Last Updated on May 8, 2015, by eNotes Editorial. Word Count: 435
D. H. Lawrence was always interested in problems of male-female relationships, not only in terms of their grander, more romantic implications, but also in their often subtler nuances and details. This story is particularly interesting to a late-twentieth century reader because it involves not only the difficulty of men and women learning to live together, but also the nature of the roles that women and men play as individuals, both in and out of matrimony, and the ways in which male-female connections impinge on, and sometimes distort, female aspirations.
In the early years of the twentieth century, Lawrence understood that English middle-class society expected women to be satisfied with the role of patient supporters of their husbands in their public careers. The fact that Mrs. Gee knows she is temperamentally unable to fulfill that role has something to do with her inability to live with her husband. What the story reveals, however, is that she cannot see any role for herself, other than to indulge in idle love affairs. She has, in a sense, no awareness of herself as an independent personality. She has little interest in her husband’s career, although she is concerned that it is not quite as good as it ought to be, and she is sensitive to the kind of relationship with which he is most comfortable. One would think, therefore, that she might attempt to terminate this odd and somewhat tasteless arrangement. She is honest enough to know it is not what she wants, but she seems to think that her only alternative is to continue as Gee’s wife, if in name only, and expect him to support her, and to accept her superficial dalliances, out of sight, and out of mind. There is something ignoble about the conduct of both parties.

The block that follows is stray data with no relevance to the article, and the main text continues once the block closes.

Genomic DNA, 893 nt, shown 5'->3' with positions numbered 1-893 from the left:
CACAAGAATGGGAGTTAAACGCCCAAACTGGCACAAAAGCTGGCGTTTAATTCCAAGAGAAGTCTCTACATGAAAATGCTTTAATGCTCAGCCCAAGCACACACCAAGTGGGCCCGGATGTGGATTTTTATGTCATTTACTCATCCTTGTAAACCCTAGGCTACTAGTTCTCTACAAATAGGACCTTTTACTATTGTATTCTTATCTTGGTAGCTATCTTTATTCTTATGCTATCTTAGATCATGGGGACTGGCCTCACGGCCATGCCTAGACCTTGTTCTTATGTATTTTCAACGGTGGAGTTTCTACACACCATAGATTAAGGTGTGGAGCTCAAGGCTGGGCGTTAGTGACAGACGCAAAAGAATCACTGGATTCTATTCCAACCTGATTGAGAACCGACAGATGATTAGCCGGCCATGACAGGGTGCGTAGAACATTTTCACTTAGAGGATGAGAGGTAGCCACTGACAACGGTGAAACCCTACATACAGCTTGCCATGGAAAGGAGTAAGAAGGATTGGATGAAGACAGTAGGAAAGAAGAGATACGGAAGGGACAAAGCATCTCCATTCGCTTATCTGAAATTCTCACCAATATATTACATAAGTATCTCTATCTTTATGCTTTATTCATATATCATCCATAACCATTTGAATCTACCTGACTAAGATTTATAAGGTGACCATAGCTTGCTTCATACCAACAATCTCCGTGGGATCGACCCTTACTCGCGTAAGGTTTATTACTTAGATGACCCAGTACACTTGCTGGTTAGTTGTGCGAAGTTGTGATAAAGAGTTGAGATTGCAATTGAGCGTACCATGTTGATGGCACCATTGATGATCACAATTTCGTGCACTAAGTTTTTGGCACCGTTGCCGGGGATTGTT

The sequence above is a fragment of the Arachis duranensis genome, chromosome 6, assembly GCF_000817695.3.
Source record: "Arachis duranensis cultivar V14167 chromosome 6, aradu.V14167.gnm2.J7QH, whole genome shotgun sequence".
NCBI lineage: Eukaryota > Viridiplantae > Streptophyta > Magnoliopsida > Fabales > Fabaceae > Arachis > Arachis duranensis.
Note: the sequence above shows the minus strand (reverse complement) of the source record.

Miss Wrexall, the secretary, is less to blame, if her supine adoration of her employer suggests that she, too, should get out of his employ as quickly as possible. When Lawrence wrote this story the opportunities for women were limited, and the general ideas about females and careers, and about relations between men and women, were considerably narrower than they became late in the twentieth century. Lawrence was notorious for being too frank and imaginative in his exploration of sexual themes, and this simple, seemingly innocent tale of marital pusillanimity is an example of how far he was ahead of his time in dealing with the problem in one of the more banal areas of how people try to live their lives within the confines of social convention when they are obviously unsuited to do so.
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